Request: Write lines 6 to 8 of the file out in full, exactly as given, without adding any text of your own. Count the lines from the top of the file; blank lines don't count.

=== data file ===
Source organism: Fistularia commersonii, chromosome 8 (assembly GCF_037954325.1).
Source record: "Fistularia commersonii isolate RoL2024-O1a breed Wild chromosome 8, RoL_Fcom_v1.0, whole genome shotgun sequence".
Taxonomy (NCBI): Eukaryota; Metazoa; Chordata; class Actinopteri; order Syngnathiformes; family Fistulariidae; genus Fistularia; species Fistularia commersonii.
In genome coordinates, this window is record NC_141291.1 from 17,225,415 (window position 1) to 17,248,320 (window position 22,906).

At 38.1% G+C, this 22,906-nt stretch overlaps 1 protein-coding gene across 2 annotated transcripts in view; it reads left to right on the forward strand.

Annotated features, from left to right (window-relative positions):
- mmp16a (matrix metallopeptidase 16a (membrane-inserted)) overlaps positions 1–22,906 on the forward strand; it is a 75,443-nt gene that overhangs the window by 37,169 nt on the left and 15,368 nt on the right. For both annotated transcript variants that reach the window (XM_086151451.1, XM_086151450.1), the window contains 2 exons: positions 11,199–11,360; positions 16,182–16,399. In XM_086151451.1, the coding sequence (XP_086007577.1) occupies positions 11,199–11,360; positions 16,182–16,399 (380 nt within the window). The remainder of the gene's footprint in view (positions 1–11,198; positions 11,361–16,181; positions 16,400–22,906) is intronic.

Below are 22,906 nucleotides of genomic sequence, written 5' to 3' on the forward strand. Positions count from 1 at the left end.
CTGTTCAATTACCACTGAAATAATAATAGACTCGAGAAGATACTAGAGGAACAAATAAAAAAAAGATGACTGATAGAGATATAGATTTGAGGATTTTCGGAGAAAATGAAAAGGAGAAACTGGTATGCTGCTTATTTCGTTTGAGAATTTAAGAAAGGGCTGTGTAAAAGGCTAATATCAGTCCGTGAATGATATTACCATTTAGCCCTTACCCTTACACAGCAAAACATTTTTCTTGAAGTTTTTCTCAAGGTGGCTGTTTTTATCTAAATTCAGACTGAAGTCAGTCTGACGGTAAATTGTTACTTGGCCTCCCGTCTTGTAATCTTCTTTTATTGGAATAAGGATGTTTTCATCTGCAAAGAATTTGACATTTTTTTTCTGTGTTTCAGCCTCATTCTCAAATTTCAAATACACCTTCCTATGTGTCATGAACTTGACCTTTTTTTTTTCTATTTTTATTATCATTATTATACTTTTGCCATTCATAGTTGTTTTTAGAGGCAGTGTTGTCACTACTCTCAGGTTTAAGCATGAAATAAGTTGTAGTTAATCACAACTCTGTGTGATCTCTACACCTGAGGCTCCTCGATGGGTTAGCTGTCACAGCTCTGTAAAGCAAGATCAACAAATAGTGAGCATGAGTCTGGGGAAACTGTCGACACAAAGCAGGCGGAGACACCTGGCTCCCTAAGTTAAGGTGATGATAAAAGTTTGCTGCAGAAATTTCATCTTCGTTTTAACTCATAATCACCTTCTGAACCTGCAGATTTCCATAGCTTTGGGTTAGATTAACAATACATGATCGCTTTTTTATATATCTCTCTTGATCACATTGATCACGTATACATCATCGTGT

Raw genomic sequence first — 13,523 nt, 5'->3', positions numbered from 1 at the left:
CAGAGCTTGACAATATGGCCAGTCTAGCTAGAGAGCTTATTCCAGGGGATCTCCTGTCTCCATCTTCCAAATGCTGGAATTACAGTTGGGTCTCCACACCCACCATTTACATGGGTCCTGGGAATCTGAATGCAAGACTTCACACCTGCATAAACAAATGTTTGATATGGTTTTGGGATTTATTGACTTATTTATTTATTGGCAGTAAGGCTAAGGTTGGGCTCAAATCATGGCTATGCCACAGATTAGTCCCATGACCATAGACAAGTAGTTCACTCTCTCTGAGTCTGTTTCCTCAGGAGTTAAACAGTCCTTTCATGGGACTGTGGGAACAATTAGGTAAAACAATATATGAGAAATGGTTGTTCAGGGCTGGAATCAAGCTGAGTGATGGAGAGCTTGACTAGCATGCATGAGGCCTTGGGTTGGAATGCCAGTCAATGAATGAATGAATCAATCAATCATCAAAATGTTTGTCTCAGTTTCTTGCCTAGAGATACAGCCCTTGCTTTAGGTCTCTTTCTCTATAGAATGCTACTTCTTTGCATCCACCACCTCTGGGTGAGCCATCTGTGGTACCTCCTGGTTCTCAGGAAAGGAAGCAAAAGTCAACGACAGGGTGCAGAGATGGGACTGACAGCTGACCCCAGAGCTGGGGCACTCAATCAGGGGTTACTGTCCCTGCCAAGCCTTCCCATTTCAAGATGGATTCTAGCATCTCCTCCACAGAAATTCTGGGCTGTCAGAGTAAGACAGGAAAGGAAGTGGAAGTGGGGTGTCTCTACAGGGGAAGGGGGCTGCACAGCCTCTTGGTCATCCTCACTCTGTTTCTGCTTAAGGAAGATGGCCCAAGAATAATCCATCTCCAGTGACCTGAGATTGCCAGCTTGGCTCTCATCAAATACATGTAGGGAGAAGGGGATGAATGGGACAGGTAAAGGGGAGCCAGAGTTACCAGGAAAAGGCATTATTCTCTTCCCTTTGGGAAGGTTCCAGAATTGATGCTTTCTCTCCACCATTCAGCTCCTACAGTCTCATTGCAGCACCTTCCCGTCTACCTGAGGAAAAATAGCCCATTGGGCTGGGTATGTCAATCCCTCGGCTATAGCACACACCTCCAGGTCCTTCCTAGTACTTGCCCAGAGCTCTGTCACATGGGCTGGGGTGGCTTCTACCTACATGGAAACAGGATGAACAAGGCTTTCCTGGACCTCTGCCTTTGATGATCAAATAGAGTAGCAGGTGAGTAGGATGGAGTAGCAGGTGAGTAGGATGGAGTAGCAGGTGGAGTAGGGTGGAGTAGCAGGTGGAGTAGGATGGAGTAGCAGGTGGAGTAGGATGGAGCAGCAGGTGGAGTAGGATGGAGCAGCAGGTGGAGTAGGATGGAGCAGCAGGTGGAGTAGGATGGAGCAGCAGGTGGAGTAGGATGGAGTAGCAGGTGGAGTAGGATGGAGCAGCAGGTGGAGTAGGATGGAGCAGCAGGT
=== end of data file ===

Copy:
Annotated features, from left to right (window-relative positions):
- mmp16a (matrix metallopeptidase 16a (membrane-inserted)) overlaps positions 1–22,906 on the forward strand; it is a 75,443-nt gene that overhangs the window by 37,169 nt on the left and 15,368 nt on the right. For both annotated transcript variants that reach the window (XM_086151451.1, XM_086151450.1), the window contains 2 exons: positions 11,199–11,360; positions 16,182–16,399. In XM_086151451.1, the coding sequence (XP_086007577.1) occupies positions 11,199–11,360; positions 16,182–16,399 (380 nt within the window). The remainder of the gene's footprint in view (positions 1–11,198; positions 11,361–16,181; positions 16,400–22,906) is intronic.

Below are 22,906 nucleotides of genomic sequence, written 5' to 3' on the forward strand. Positions count from 1 at the left end.